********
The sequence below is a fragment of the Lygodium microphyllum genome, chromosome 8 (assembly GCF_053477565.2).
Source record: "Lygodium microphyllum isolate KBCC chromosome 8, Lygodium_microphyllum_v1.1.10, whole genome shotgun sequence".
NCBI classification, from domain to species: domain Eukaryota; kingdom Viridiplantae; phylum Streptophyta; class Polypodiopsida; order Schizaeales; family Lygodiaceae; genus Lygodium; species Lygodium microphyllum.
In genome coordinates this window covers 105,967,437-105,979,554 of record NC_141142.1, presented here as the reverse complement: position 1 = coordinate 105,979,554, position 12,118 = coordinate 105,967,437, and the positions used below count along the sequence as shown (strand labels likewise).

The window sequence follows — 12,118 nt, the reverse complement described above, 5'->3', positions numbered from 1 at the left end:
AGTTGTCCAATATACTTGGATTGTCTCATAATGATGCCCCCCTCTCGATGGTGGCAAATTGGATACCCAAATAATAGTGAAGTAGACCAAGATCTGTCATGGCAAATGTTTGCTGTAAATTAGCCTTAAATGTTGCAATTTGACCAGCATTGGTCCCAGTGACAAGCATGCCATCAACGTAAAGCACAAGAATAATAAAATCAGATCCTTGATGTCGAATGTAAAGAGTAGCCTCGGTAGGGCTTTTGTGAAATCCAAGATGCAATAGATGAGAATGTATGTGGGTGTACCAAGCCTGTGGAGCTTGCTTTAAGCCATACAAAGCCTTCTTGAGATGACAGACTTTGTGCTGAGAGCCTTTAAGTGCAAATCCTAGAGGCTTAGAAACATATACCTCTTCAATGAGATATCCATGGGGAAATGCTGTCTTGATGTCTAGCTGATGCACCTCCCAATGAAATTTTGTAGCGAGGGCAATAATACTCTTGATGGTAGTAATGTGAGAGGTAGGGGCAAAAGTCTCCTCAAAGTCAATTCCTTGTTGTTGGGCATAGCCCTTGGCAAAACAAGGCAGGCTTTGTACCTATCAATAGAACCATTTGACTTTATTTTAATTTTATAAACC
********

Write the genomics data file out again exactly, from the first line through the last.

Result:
The sequence below is a fragment of the Lygodium microphyllum genome, chromosome 8 (assembly GCF_053477565.2).
Source record: "Lygodium microphyllum isolate KBCC chromosome 8, Lygodium_microphyllum_v1.1.10, whole genome shotgun sequence".
NCBI classification, from domain to species: domain Eukaryota; kingdom Viridiplantae; phylum Streptophyta; class Polypodiopsida; order Schizaeales; family Lygodiaceae; genus Lygodium; species Lygodium microphyllum.
In genome coordinates this window covers 105,967,437-105,979,554 of record NC_141142.1, presented here as the reverse complement: position 1 = coordinate 105,979,554, position 12,118 = coordinate 105,967,437, and the positions used below count along the sequence as shown (strand labels likewise).

The window sequence follows — 12,118 nt, the reverse complement described above, 5'->3', positions numbered from 1 at the left end:
AGTTGTCCAATATACTTGGATTGTCTCATAATGATGCCCCCCTCTCGATGGTGGCAAATTGGATACCCAAATAATAGTGAAGTAGACCAAGATCTGTCATGGCAAATGTTTGCTGTAAATTAGCCTTAAATGTTGCAATTTGACCAGCATTGGTCCCAGTGACAAGCATGCCATCAACGTAAAGCACAAGAATAATAAAATCAGATCCTTGATGTCGAATGTAAAGAGTAGCCTCGGTAGGGCTTTTGTGAAATCCAAGATGCAATAGATGAGAATGTATGTGGGTGTACCAAGCCTGTGGAGCTTGCTTTAAGCCATACAAAGCCTTCTTGAGATGACAGACTTTGTGCTGAGAGCCTTTAAGTGCAAATCCTAGAGGCTTAGAAACATATACCTCTTCAATGAGATATCCATGGGGAAATGCTGTCTTGATGTCTAGCTGATGCACCTCCCAATGAAATTTTGTAGCGAGGGCAATAATACTCTTGATGGTAGTAATGTGAGAGGTAGGGGCAAAAGTCTCCTCAAAGTCAATTCCTTGTTGTTGGGCATAGCCCTTGGCAAAACAAGGCAGGCTTTGTACCTATCAATAGAACCATTTGACTTTATTTTAATTTTATAAACC